The Legacy of Luke, a Very Good Boy

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I’m writing on the sad occasion of the passing of our beloved family dog, Luke. While we are heartbroken to lose our companion of 11.5 years, please know that he filled our life with more joy than we could have imagined. And for that, we are forever grateful.

I hope you enjoy reading a little bit about what he was like.

We first met Luke (the shelter knew him as Charlie) as a 3-ish-year-old in January 2008 in Arizona. Our other dog, Shanna, and he had a visit and hit it off, and before we knew it, he was in the car headed home.

The first night we baby-gated him in our master bath, and he made it known that was not acceptable, groaning at us all night. So we let him on the bed instead, and that’s where he spent nearly every night of his life with us, except for the last couple of weeks, when cancer made him too weak to make the leap (and he wouldn’t let us pick him up and place him anymore).

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That first week he had a bad case of kennel cough and wasn’t eating, and there were times we weren’t sure he would make it. We fed him high-calorie pumpkin purée to get him by. The prescribed medicine also worked its magic but made him lethargic and nose-drippy for a while, to the point we called him Lucas Mucus.

Lucas Mucus got better! This first nickname evolved to many others over the years: Lucas Mookus (just Mookus for short), Lukie Mookie (aka Mookie or Mookie Boy), Luka Mooka, Mookus Maximus, Mookus Head, Moose Head. (OK, Moose Head makes sense when you consider his long snout and frequent mopey head hanging.)

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Our kids called him Lukie, and I think that one suited him best. Lukie Boy was a good boy.

I also called him Handsome Man, and was he handsome. Light golden fur with a striking dark shepherd-like face. He had a unique pink coloration on his nose, and black cat eye makeup markings around his soft brown eyes.

I loved how his too-big ears would perk up and rotate like satellite dishes to track an interesting sound. If he heard something worth barking at, he rarely ever barked. About the only time he did was while playing with Shanna or telling her to calm down, and dutifully protecting his family pack at the park or on walks.

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Luke loved a good walk! He had boundless energy in his prime, but he didn’t bounce off the walls at home. He seemed to save it for the leash. The boy needed to be out in front of anyone walking with him. He would pull us along like a sled dog. We bought a gentle leader and he would pull through it, driving a deep indent into his snout. He never seemed to mind.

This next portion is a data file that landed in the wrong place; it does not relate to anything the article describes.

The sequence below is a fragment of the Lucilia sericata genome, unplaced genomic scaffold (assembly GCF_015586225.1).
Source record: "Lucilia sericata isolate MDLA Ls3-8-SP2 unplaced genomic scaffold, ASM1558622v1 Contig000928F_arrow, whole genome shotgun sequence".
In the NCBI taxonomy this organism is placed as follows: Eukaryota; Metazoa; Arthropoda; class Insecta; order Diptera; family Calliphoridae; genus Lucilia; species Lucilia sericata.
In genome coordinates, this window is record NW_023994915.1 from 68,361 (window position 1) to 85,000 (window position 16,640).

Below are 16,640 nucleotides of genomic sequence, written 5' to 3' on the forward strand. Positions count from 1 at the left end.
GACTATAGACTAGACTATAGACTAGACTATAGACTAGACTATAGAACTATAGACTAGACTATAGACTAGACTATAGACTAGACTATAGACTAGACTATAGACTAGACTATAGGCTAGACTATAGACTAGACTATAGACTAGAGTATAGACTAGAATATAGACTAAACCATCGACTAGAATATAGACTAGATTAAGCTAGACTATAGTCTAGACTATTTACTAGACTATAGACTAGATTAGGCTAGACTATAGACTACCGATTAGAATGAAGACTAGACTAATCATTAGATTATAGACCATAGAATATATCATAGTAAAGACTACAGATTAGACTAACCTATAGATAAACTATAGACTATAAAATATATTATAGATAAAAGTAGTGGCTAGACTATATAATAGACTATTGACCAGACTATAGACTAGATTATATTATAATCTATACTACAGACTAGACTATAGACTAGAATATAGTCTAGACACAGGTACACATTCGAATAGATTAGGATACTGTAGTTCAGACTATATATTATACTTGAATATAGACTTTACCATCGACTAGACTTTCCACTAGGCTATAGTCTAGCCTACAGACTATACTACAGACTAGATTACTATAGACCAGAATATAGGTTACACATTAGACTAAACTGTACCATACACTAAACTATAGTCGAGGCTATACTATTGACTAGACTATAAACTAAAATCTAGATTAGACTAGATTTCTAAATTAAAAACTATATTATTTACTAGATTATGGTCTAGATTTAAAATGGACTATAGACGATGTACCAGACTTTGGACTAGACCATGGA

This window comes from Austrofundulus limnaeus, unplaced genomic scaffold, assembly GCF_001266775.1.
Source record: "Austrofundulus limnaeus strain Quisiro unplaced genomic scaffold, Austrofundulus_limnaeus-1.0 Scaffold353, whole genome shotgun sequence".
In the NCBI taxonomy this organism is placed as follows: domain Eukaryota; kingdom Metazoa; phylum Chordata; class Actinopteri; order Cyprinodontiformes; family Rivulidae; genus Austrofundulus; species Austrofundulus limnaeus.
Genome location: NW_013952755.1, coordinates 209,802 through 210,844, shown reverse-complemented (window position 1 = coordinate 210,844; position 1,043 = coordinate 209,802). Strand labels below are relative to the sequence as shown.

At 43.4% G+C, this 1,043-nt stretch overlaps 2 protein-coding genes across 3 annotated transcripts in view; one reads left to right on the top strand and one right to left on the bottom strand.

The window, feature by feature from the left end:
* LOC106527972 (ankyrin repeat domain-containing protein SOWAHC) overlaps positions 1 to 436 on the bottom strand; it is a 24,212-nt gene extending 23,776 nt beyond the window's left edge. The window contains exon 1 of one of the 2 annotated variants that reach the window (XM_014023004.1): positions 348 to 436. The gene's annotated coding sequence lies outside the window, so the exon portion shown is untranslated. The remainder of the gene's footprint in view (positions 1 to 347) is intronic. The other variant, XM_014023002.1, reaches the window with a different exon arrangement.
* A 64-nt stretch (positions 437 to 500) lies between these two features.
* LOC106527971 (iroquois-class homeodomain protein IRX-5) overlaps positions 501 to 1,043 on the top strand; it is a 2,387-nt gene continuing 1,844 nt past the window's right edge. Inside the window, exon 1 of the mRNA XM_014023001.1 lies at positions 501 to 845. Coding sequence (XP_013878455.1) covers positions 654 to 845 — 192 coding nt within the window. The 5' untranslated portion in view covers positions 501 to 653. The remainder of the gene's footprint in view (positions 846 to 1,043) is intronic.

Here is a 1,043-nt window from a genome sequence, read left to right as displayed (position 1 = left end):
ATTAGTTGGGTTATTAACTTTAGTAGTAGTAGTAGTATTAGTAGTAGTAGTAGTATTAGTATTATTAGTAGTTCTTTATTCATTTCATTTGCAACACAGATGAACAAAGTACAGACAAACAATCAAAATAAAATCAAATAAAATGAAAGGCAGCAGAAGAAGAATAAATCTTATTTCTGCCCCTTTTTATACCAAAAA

Luke was so strong! He had a barrel chest on a thin but muscular frame. For his size, he had dainty feet.

The boy loved to eat, and after he’d have a particularly yummy meal, I’d cheer him on as he’d go rub his face on the carpet and roll around in apparent celebration.

His favorite place to relax was the nearest couch, preferably with a person already there. Existing space for him on the couch was not a requirement.

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On the floor, he seemed to enjoy sitting upright and splaying out his back legs like a frog. On the stairs, he’d have a seat like you and me, naturally.

A medium sized dog, he’d come up to me and I’d kneel down, and he would fit perfectly under my arm for full-body hugs and face smooshes. No other dog fit me quite like Lukie Boy.

Perhaps what I love most about Luke, and why I’ll most miss him, is how perfect he was for me and my family. That is Luke’s legacy.

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He was calm and peaceful and patient and affectionate and loyal. His one-of-kind temperament had a lasting effect on anyone he met.

Luke was about 6 years old when our son was born. Like any new dad, I was terrified how my dogs would react to a newborn in the house. If things didn’t go well, obviously the dogs would have to go. But I quickly realized that was never an issue with Luke.

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IMG_3178.jpgIMG_1450The moment my son came home, Luke went down one notch in the pack order. It must have been hard for him, but you’d never know it, the way he continued to love on my family. Same deal when our daughter came home a few years later.

Luke endured many years of baby shrieking and ear and tail pulling and too-hard petting from the kids, but he never—really, never ever—got snippy or reacted with anything but complete and unconditional affection.

I remember one time my 4-year-old son sat on the tile floor and piled couch pillows on top of Luke. The good boy just sat there and let it happen, without a hint of annoyance.

He was such a people person. The times we had to pen him up, if he was within earshot, he groaned at us in objection. Whenever he was allowed to be with guests, he would quietly work the room to get his pets in. And how could you not pet such a good boy?

Luke was the permanent chairman of the welcome committee, eagerly tail-wagging and butt-wiggling to greet us at the door when we returned home.

As my children grew older, they learned to love Lukie Boy as much as my wife and I did. And I just knew that Luke loved it, too. On nights he wasn’t taking his share of space at the end of our bed, he was curled up in the chair in my son’s room.

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Mookie. Lukie Boy. Handsome Man. I thank God for bringing you into my family. And while I won’t ever know why you had to leave us when you did, I have no doubts that you made the most of your short time with us. That is a dog’s life very well lived.

You were an original, Luke. You had a kind and gentle soul. We’ll remember you always. We love you, good boy.

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